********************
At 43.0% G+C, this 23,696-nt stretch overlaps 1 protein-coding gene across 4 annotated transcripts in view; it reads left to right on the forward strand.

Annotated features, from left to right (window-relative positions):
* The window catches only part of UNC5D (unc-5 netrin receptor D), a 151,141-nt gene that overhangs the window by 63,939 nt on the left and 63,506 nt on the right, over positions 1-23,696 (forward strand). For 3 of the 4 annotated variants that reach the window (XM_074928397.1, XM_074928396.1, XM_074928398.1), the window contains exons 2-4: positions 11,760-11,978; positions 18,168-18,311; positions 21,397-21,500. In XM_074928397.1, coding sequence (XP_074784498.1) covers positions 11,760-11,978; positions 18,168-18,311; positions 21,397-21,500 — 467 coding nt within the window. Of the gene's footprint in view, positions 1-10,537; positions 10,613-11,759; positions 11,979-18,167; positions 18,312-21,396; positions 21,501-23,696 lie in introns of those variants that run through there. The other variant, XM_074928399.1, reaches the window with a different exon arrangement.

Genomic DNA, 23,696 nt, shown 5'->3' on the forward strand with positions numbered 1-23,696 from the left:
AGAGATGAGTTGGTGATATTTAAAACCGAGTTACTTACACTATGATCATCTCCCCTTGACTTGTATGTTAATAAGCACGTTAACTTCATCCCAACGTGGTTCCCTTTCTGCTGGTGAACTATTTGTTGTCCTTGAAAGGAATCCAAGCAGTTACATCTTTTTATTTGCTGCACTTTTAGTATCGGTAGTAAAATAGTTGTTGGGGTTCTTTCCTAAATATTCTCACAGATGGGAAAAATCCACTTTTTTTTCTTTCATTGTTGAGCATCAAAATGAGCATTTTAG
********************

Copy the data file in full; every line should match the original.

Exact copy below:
At 43.0% G+C, this 23,696-nt stretch overlaps 1 protein-coding gene across 4 annotated transcripts in view; it reads left to right on the forward strand.

Annotated features, from left to right (window-relative positions):
* The window catches only part of UNC5D (unc-5 netrin receptor D), a 151,141-nt gene that overhangs the window by 63,939 nt on the left and 63,506 nt on the right, over positions 1-23,696 (forward strand). For 3 of the 4 annotated variants that reach the window (XM_074928397.1, XM_074928396.1, XM_074928398.1), the window contains exons 2-4: positions 11,760-11,978; positions 18,168-18,311; positions 21,397-21,500. In XM_074928397.1, coding sequence (XP_074784498.1) covers positions 11,760-11,978; positions 18,168-18,311; positions 21,397-21,500 — 467 coding nt within the window. Of the gene's footprint in view, positions 1-10,537; positions 10,613-11,759; positions 11,979-18,167; positions 18,312-21,396; positions 21,501-23,696 lie in introns of those variants that run through there. The other variant, XM_074928399.1, reaches the window with a different exon arrangement.

Genomic DNA, 23,696 nt, shown 5'->3' on the forward strand with positions numbered 1-23,696 from the left:
AGAGATGAGTTGGTGATATTTAAAACCGAGTTACTTACACTATGATCATCTCCCCTTGACTTGTATGTTAATAAGCACGTTAACTTCATCCCAACGTGGTTCCCTTTCTGCTGGTGAACTATTTGTTGTCCTTGAAAGGAATCCAAGCAGTTACATCTTTTTATTTGCTGCACTTTTAGTATCGGTAGTAAAATAGTTGTTGGGGTTCTTTCCTAAATATTCTCACAGATGGGAAAAATCCACTTTTTTTTCTTTCATTGTTGAGCATCAAAATGAGCATTTTAG